A new Afghan president: New hope for Afghan women?

Thursday, October 23, 2014

The new president of Afghanistan, Ashraf Ghani, made a statement - and waves - when he mentioned his wife in his inauguration speech. The gesture was simple enough - he thanked her for her support of his campaign and promised that she would have an influence in his presidency - but in Afghanistan, a deeply conservative country with an entrenched tribal culture, it has sparked both hope and concern:
Ghani’s public acknowledgement of his wife Rula sends a positive message to Afghan women but makes others throughout Afghanistan uneasy.

The most important issues facing Afghan women today are security, health, and education, as well as social and economic empowerment.

Although the country’s constitution guarantees women’s right to be educated and to work, making advances in these areas still means confronting and challenging the conservative nature of Afghan society and family.
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But despite advances in education and political empowerment, Afghan women face a consistent struggle against the fundamentally conservative nature of the country.

Afghanistan has historically been a nation of traditional tribal values and the rise of Islam in the 8th century introduced further conservative beliefs and customs.
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Against this historical backdrop, the gains over the last thirteen years during the administration of former President Hamid Karzai have been immense in terms of the empowerment of Afghan women. Women have the constitutional right to work, to be educated, to vote, and to hold public office. Whether a woman wears a veil or not is up to her.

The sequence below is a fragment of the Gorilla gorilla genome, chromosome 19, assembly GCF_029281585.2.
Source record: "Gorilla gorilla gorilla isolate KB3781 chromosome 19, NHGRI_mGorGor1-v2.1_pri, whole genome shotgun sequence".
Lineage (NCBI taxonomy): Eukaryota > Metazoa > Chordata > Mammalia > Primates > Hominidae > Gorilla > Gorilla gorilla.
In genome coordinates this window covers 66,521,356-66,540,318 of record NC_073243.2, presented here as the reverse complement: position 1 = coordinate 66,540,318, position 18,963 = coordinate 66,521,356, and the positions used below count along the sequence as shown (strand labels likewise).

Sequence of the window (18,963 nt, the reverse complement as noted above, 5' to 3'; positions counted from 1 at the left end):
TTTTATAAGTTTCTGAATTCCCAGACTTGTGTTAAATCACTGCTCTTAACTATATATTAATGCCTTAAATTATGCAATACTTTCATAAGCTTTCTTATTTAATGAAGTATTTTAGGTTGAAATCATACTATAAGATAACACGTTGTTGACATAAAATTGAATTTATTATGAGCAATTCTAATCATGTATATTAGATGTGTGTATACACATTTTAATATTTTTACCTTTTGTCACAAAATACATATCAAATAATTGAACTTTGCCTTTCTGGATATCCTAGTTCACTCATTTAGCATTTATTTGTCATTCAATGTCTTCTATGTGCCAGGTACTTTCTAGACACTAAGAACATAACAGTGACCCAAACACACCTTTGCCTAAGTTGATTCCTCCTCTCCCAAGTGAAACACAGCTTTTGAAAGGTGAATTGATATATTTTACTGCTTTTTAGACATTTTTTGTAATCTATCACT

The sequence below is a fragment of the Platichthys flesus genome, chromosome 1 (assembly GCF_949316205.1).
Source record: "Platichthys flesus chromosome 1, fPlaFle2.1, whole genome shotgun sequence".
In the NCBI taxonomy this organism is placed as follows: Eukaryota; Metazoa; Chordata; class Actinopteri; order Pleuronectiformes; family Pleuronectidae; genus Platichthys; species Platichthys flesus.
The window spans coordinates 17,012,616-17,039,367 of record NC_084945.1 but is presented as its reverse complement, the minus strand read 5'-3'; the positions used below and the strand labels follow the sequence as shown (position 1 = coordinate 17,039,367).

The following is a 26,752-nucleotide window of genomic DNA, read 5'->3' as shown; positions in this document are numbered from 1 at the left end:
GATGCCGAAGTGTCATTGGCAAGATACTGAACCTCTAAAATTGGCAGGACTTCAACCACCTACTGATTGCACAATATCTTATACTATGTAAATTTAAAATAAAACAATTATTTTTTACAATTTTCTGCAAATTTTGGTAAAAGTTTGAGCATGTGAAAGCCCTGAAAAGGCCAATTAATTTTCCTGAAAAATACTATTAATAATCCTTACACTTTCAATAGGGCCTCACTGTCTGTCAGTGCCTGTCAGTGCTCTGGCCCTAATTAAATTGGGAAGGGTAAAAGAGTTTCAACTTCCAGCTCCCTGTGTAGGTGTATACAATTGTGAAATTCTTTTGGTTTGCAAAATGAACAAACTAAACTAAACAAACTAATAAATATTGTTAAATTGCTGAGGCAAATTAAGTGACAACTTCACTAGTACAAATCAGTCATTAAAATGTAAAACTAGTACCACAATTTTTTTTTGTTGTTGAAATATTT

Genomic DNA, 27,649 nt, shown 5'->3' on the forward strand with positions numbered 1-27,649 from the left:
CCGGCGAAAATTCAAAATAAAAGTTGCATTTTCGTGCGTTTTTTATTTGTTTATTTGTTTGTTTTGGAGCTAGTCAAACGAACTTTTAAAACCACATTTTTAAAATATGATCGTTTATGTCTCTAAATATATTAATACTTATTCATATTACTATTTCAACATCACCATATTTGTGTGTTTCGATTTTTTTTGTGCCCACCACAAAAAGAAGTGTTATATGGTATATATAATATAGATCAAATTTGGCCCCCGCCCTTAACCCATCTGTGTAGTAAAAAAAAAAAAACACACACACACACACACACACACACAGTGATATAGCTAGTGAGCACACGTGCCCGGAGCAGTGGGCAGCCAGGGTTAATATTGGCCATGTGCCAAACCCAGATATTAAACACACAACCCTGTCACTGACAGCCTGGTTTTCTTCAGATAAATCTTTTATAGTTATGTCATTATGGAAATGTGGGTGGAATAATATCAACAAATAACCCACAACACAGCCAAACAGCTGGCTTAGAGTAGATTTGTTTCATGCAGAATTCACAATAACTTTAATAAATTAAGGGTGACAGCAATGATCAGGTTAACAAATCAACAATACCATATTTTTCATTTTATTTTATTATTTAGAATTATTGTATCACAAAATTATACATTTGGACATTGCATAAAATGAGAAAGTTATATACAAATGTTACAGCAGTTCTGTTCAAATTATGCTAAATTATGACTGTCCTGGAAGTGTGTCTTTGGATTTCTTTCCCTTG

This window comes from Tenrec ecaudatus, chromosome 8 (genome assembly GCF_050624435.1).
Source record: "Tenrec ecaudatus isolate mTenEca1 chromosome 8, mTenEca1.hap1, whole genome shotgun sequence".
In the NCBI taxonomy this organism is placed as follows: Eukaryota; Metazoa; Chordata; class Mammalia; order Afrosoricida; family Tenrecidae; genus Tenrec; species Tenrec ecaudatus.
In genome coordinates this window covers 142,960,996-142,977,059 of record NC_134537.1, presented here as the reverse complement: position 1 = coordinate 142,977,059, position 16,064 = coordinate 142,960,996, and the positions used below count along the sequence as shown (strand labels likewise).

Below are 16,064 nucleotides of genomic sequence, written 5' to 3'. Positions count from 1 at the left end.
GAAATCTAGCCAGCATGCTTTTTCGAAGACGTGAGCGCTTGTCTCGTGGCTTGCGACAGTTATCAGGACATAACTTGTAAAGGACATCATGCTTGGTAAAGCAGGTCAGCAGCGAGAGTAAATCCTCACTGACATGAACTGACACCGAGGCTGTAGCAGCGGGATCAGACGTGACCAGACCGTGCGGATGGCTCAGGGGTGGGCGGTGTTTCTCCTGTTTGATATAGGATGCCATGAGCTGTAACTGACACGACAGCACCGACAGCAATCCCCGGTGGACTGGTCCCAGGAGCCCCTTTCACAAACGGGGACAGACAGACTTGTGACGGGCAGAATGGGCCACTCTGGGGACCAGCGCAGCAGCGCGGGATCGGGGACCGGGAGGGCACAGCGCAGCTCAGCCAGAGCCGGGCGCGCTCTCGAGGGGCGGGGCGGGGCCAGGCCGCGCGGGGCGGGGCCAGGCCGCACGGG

Both President Ghani and his former rival and now chief executive, Abdullah Abdullah, made strong campaign promises to uphold and protect women’s constitutional rights going forward.
But what history shows us is that any progress in the empowerment of Afghan women has to be gradual and participatory.
The VOA article goes into the country's 20th century history a bit and is a decent primer. Rula Ghani sat down with the BBC for an interview shortly after her husband's inauguration that revealed her to have a progressive, but cautious, vision:
During the election campaign of her husband, Ashraf Ghani - the eventual winner of the 2014 presidential race - Rula Ghani was the only candidate's wife to appear in public.

And when the new leader paid an emotional tribute to his wife in his inauguration speech, it became a talking point for the whole country.

Mrs Ghani says it was a revealing gesture which summed up her vision of how attitudes to women could change.

"By mentioning me the way he did, my husband really showed exactly what I mean by helping Afghan women be more assertive, more conscious of their role, more respected."

Mrs Ghani is clearly aware of the sensitivities in Afghanistan's conservative society and says that her vision doesn't contradict traditional values which are a keystone of Afghan life.
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Mrs Ghani's own contribution will come from her newly established office in the presidential palace and she says for the first three months she will be in "listening mode" finding out what's important for Afghans.

"I don't necessarily see myself as an activist, running down the street and knocking at every door," she says. "Besides I have reached a certain age where ladies stay at home more. I'm in my sixties and I see myself much more as a facilitator."
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But she has a clear goal ahead.

"If I've achieved a higher respect for women and for their role in society then I would be very happy. That would really be my greatest wish."

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